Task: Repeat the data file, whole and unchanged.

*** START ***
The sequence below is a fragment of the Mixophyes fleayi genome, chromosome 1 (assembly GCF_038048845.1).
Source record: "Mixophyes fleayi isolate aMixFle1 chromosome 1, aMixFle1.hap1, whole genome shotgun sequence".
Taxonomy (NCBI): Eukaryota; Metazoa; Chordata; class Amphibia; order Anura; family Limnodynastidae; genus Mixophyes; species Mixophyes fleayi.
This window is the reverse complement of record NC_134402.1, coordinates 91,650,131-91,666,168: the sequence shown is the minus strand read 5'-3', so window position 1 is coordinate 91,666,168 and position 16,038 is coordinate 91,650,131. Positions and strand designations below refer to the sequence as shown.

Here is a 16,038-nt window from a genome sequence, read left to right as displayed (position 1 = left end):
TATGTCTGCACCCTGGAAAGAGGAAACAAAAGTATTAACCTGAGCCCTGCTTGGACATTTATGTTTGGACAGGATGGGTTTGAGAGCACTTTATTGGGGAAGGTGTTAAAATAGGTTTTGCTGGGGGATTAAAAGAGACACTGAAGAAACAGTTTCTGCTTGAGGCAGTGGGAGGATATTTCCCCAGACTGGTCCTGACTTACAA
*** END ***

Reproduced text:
The sequence below is a fragment of the Mixophyes fleayi genome, chromosome 1 (assembly GCF_038048845.1).
Source record: "Mixophyes fleayi isolate aMixFle1 chromosome 1, aMixFle1.hap1, whole genome shotgun sequence".
Taxonomy (NCBI): Eukaryota; Metazoa; Chordata; class Amphibia; order Anura; family Limnodynastidae; genus Mixophyes; species Mixophyes fleayi.
This window is the reverse complement of record NC_134402.1, coordinates 91,650,131-91,666,168: the sequence shown is the minus strand read 5'-3', so window position 1 is coordinate 91,666,168 and position 16,038 is coordinate 91,650,131. Positions and strand designations below refer to the sequence as shown.

Here is a 16,038-nt window from a genome sequence, read left to right as displayed (position 1 = left end):
TATGTCTGCACCCTGGAAAGAGGAAACAAAAGTATTAACCTGAGCCCTGCTTGGACATTTATGTTTGGACAGGATGGGTTTGAGAGCACTTTATTGGGGAAGGTGTTAAAATAGGTTTTGCTGGGGGATTAAAAGAGACACTGAAGAAACAGTTTCTGCTTGAGGCAGTGGGAGGATATTTCCCCAGACTGGTCCTGACTTACAA